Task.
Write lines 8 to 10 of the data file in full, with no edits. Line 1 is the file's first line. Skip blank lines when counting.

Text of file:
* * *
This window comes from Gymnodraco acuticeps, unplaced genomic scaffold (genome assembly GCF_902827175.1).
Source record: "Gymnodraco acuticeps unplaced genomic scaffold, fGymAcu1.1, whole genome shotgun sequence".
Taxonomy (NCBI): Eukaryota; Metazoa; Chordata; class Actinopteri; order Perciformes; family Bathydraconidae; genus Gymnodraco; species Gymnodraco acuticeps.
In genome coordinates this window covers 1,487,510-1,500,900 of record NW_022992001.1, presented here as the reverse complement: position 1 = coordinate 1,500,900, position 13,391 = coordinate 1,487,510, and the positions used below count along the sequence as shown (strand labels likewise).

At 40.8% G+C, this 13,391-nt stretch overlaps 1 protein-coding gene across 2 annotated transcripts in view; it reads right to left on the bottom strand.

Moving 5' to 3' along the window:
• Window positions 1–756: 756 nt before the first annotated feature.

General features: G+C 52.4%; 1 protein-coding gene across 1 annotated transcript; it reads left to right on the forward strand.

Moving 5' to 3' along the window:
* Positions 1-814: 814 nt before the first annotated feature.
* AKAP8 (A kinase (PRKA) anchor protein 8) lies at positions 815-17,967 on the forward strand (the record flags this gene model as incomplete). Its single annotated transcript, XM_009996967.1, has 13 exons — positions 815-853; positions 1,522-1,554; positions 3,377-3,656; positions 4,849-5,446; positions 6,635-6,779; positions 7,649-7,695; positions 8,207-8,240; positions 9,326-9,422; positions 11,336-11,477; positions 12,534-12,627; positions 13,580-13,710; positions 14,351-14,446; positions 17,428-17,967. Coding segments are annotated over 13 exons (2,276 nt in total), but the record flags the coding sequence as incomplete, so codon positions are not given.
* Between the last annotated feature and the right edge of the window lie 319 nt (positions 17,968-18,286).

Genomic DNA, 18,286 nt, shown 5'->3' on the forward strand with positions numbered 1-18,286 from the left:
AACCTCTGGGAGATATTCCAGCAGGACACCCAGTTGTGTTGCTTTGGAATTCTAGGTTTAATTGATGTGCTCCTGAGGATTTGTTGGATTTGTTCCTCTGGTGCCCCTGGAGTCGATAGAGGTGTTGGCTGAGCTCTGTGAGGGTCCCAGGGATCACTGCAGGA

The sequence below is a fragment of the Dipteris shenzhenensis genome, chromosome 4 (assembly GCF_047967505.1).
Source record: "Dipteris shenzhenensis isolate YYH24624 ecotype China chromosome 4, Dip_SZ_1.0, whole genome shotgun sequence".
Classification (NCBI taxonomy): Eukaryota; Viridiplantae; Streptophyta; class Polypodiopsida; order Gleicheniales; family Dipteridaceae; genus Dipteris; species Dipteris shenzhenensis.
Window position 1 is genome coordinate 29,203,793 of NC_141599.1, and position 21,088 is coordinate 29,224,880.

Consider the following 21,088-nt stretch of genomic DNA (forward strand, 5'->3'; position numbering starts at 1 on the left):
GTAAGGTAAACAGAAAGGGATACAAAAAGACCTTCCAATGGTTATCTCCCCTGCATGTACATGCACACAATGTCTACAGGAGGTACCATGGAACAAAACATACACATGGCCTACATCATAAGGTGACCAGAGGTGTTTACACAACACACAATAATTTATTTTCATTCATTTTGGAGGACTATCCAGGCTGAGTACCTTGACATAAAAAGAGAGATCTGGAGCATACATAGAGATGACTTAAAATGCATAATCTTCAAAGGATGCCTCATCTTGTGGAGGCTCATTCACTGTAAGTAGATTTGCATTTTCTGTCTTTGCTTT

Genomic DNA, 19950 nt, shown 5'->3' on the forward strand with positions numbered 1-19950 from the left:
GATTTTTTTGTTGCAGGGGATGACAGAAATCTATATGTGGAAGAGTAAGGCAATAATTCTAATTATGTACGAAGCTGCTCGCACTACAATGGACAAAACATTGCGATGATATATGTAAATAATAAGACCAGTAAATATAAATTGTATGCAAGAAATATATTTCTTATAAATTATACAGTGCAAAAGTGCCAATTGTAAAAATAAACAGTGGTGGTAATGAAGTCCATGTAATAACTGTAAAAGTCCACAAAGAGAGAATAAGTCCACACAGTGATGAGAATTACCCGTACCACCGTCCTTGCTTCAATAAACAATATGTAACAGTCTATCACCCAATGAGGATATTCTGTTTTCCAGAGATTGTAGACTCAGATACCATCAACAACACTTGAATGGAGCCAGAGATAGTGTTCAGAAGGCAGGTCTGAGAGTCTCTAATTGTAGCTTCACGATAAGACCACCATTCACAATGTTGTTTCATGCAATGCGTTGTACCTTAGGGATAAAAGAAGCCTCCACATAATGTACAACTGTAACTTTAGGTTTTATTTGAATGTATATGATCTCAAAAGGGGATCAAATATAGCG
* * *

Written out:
General features: G+C 52.4%; 1 protein-coding gene across 1 annotated transcript; it reads left to right on the forward strand.

Moving 5' to 3' along the window:
* Positions 1-814: 814 nt before the first annotated feature.